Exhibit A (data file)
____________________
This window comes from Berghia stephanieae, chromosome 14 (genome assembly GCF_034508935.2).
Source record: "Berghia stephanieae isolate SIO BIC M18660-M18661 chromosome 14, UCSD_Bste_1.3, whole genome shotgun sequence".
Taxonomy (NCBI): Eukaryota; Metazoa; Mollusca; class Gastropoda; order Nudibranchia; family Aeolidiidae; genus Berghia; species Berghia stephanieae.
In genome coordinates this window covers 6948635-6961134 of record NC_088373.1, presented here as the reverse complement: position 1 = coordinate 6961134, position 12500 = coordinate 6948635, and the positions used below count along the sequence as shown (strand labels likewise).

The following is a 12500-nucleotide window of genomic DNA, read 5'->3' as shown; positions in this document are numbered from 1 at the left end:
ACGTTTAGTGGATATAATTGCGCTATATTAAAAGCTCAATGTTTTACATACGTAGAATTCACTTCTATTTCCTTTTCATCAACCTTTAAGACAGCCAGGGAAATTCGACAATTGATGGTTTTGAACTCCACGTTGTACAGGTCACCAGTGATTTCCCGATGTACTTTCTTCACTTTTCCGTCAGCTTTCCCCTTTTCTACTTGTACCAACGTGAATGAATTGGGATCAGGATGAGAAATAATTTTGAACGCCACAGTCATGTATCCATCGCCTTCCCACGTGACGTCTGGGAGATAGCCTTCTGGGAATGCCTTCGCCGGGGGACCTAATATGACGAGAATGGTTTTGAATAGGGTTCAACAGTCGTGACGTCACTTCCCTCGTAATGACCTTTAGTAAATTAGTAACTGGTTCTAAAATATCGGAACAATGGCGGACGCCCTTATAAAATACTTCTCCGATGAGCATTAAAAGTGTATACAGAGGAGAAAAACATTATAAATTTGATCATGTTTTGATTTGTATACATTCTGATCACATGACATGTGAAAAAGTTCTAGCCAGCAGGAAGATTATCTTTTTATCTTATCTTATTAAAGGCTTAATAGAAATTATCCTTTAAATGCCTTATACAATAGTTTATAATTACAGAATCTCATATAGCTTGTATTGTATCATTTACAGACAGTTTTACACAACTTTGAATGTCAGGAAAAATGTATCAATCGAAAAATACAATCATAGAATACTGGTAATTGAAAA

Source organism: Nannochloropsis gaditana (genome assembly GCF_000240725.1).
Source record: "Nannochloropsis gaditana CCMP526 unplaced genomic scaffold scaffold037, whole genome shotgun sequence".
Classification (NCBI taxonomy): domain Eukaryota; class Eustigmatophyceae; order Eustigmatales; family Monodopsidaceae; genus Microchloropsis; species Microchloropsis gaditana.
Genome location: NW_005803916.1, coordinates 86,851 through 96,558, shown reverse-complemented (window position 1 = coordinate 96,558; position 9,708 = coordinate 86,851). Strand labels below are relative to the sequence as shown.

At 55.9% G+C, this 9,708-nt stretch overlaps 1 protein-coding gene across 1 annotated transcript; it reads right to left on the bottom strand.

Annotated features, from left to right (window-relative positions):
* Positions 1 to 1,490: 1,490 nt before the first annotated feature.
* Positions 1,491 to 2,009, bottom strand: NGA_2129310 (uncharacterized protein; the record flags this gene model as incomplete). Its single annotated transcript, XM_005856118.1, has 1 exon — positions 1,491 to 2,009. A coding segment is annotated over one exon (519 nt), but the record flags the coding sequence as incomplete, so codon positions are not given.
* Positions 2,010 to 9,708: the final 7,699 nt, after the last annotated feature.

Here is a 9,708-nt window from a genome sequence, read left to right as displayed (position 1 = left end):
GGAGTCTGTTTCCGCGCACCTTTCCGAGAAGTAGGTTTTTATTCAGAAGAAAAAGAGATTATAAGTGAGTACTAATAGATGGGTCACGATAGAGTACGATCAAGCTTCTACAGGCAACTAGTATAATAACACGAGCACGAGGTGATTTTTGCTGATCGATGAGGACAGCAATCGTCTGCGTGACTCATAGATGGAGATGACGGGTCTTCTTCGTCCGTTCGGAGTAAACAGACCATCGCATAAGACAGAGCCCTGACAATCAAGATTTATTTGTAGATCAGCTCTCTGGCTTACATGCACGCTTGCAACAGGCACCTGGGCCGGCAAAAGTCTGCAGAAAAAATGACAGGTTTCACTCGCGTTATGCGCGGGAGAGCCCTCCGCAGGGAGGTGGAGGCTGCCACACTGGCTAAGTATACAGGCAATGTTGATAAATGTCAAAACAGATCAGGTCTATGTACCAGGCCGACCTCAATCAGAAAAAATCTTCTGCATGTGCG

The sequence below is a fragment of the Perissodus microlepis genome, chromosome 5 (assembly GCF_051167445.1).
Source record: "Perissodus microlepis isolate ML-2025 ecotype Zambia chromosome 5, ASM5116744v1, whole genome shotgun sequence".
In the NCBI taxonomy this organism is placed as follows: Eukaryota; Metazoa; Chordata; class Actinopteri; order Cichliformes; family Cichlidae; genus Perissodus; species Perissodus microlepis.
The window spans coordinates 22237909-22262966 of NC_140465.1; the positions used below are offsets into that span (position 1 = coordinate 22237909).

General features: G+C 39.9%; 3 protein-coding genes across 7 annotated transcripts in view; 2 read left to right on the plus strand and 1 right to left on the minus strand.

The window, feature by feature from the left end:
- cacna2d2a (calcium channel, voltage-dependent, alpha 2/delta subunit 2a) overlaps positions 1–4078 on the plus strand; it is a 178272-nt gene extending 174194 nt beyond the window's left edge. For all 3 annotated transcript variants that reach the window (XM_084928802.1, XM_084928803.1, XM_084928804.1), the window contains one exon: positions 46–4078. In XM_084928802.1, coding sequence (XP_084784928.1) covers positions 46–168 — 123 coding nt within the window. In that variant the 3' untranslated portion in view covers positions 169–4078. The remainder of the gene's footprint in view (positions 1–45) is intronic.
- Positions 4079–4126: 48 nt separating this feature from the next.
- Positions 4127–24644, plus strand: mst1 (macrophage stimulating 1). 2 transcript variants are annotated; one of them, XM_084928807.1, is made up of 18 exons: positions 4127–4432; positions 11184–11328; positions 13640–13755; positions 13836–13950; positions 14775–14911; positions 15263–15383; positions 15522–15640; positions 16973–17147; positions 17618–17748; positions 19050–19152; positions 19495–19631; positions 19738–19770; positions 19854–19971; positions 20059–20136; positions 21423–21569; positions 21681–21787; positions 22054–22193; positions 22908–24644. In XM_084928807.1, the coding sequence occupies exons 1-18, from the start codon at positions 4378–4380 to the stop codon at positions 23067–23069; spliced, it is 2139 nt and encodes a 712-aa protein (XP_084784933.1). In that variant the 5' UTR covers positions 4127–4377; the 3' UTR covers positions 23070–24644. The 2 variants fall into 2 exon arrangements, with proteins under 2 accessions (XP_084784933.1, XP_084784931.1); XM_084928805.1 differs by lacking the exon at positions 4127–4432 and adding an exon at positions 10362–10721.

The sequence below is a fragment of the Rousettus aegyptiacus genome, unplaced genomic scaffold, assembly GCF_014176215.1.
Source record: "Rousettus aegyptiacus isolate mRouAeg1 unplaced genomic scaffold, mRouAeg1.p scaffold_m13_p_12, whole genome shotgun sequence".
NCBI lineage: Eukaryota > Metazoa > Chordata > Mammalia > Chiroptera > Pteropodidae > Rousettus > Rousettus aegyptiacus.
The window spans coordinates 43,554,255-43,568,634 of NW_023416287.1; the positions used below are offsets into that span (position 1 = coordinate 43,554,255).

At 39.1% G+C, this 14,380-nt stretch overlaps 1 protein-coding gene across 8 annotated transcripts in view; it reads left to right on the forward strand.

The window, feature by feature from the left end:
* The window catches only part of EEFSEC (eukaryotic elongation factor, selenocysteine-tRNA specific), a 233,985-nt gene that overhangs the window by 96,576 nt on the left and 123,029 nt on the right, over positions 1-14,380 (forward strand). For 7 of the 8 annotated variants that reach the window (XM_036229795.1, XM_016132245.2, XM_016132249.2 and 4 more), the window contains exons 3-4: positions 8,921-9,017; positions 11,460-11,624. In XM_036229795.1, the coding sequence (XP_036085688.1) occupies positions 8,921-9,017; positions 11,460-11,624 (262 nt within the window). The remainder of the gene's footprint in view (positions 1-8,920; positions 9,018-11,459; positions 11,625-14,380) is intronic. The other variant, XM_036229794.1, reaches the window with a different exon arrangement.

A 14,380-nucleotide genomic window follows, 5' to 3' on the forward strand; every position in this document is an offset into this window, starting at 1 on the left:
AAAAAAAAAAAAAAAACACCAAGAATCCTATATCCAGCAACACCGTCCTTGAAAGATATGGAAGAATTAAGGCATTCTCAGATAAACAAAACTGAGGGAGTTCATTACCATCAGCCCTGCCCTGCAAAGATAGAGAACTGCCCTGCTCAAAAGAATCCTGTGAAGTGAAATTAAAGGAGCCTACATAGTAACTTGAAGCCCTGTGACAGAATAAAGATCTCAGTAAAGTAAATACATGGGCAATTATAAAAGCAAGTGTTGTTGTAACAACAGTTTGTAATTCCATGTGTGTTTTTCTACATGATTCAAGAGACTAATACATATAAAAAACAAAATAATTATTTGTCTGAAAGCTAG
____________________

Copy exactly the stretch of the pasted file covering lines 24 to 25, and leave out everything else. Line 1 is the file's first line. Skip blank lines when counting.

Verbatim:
- cacna2d2a (calcium channel, voltage-dependent, alpha 2/delta subunit 2a) overlaps positions 1–4078 on the plus strand; it is a 178272-nt gene extending 174194 nt beyond the window's left edge. For all 3 annotated transcript variants that reach the window (XM_084928802.1, XM_084928803.1, XM_084928804.1), the window contains one exon: positions 46–4078. In XM_084928802.1, coding sequence (XP_084784928.1) covers positions 46–168 — 123 coding nt within the window. In that variant the 3' untranslated portion in view covers positions 169–4078. The remainder of the gene's footprint in view (positions 1–45) is intronic.
- Positions 4079–4126: 48 nt separating this feature from the next.